Red Hatter,
open sourcerer

Fish, bash, zsh

Fish, bash, zsh

Over the last year, I’ve been using fish as my shell on Linux. Before that, I have tried both zsh (with and without oh-my-zsh) and bash. For bash, I wrote my own configuration framework, which - let’s be real - everyone needs to do and probably has done at some point.

Last week, I decided to switch back from fish to bash. This blog is the story why I did that and what I’m using now. I might look into zsh again at some point, but not now.


Fish. I like fish. Fish shell is a great shell. It really is. I love the frameworks that exist for it, like omf, and I love some of the features is offers. I’ll talk about those first, because that’s what switching shells is generally all about, right? ;)

Fish features

The good

I’ll talk about abbreviations, named function arguments, variable scoping, and the help mechanism.

Let’s start with abbreviations. In bash, you have functions and aliases. Functions are functions, and aliases are a shortened version of a (series of) command(s). The fish concept of abbreviations is like an alias, but instead of you entering an alias and the shell invisibly executing the aliased command(s), an abbreviation shows you the command it expands to when you hit space or enter.

This means you can abbreviate long bits of code you need to use regularly, and always see the command you are executing on screen, which is great for understanding and from a security perspective.

Another great feature of fish is named function arguments. When you define a function in bash or sh, you use something like (I know the function keyword is optional / non-canonical, but I like using it for clarity):

function myfunction() {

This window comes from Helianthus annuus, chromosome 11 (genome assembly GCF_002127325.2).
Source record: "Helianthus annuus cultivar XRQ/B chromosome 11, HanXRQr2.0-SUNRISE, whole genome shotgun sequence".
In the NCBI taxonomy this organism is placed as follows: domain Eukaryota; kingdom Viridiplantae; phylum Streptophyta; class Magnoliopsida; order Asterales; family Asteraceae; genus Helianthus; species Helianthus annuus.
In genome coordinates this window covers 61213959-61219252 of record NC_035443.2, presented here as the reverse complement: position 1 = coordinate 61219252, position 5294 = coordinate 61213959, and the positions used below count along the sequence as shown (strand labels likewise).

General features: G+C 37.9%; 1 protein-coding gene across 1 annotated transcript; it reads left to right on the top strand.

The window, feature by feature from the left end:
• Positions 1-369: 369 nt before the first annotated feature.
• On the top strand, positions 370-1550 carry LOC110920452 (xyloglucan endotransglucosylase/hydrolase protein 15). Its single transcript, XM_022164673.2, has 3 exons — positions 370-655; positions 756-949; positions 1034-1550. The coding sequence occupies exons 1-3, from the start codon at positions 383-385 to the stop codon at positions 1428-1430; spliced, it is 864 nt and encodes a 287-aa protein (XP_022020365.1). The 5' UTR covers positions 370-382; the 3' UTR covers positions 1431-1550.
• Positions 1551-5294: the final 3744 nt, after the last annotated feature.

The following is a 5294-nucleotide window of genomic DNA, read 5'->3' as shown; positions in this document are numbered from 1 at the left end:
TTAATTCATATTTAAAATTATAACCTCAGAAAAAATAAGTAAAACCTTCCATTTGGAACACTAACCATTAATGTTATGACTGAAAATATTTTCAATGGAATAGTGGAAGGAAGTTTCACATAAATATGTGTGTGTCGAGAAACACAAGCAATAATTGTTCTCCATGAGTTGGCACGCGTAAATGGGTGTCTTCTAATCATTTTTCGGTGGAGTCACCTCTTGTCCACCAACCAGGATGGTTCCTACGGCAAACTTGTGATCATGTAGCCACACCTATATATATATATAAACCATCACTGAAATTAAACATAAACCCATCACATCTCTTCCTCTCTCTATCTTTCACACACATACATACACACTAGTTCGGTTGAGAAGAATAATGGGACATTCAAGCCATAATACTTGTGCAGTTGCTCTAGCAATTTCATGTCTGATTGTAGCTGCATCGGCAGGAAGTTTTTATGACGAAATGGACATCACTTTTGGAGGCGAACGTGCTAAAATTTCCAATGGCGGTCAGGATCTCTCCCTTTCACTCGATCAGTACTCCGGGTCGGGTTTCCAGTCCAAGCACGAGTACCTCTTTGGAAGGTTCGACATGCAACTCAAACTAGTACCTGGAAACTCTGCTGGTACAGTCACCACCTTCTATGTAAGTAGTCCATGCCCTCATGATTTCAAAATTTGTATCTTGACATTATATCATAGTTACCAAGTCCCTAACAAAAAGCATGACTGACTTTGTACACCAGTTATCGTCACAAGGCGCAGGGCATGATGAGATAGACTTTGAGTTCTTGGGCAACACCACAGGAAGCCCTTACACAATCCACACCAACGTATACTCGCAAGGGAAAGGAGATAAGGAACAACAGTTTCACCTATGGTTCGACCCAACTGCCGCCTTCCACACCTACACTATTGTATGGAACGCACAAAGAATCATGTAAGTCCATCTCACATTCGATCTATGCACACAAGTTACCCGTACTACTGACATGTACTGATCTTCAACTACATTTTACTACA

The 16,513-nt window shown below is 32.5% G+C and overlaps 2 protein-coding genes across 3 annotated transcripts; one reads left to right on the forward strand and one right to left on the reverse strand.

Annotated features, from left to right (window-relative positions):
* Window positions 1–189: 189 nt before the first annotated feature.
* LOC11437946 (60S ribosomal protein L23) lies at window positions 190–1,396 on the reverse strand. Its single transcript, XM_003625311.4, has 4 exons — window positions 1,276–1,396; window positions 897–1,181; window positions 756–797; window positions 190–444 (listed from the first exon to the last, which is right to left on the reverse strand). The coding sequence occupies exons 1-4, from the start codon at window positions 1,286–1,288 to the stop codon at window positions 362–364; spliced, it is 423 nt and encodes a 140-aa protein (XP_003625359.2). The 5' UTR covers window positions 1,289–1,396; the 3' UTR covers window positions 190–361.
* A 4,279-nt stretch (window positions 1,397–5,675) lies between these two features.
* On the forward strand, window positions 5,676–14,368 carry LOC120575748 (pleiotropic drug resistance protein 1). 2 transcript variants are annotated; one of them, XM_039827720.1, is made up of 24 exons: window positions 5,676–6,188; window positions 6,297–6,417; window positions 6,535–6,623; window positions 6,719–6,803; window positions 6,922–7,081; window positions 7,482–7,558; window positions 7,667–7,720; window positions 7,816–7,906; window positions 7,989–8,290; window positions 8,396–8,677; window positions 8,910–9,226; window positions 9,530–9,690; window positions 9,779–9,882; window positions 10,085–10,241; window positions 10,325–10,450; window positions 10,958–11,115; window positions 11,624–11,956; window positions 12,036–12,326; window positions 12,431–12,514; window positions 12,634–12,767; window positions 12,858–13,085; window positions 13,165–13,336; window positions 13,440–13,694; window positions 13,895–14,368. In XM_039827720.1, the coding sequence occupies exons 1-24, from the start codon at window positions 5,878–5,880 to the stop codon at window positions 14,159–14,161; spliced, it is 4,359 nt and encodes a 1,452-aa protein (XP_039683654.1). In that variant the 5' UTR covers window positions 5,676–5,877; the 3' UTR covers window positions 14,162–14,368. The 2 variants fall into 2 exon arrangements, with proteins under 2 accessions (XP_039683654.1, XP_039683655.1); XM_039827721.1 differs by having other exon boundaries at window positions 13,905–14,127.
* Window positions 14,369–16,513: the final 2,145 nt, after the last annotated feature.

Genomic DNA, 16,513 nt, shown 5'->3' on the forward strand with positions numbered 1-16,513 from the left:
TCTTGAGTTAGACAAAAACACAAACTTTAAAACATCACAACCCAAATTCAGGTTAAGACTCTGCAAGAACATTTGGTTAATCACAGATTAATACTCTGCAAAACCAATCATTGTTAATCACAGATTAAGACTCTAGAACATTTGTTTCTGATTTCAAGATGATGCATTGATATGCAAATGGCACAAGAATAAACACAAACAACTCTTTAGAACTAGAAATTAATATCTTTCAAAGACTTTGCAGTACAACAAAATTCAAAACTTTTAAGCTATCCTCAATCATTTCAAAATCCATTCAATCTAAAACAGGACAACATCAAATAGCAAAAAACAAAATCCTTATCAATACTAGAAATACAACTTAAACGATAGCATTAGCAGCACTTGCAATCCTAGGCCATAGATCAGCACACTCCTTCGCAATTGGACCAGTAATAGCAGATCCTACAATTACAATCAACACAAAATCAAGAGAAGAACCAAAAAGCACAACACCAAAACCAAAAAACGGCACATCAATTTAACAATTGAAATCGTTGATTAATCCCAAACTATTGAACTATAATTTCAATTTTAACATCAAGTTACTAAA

echo "the result: $1"

The above function might take or might not take any arguments. From the signature of the function, we cannot tell. Enter fish. In fish you would use:

function myfunction -a result
  echo "the result: $result"

As you can see, the way fish handles defining that function is much clearer to a reader of the code, as the argument to the function is now named $result, not $1.

You can also have fish add a description to a function with the -d flag, or trigger it when a variable changes with -v. Awesome features.

Anyway, on to variable scoping. Bash has variables that are local (which are local to their block), as indicated by the local keyword, and the rest. Any variable that is not local in Bash is therefore scoped to the current shell context (either your current interactive shell or a script). This is all ok, and we’ve been doing this for year, except that the local keyword is a bashism, I think, but whatever.

Fish has more scopes. In fish, a variable can be local, like in bash, it can be global, or they can be universal. A universal variable is shared between fish instances of the same user, which can be quite convenient.

While setting variables in fish, you can also tell the variable to be exported, treated as a path variable and much more. The downside of this all is the required usage of the set keyword for any variable operations. I’ll come back to why that is a nuisance later.

Finally, let’s talk about the fish help mechasim. In bash, when you want to learn about a built-in command, you call help for and bash will give you

$ help for
for: for NAME [in WORDS ... ] ; do COMMANDS; done
    Execute commands for each member in a list.

    The `for' loop executes a sequence of commands for each member in a
    list of items.  If `in WORDS ...;' is not present, then `in "$@"' is
    assumed.  For each element in WORDS, NAME is set to that element, and
    the COMMANDS are executed.

    Exit Status:
    Returns the status of the last command executed.

In fish, running help for will open a local copy of the fish docs on your browser, allowing for a much better reading experience, links to other commands and much more. Really nice.

But now for the bad.

The bad

Ok, so what’s bad. Bash / sh incompatibility is bad. When running demos or tutorials, what is generally provided is bash commands. Some will work, but especially the ones where variables are set, will not. Truly frustrating sometimes. Dropping into a bash shell works, but then the commands will be part of my bash history, not my fish history, so I’ll need to remember what history a certain command will be in. Annoying.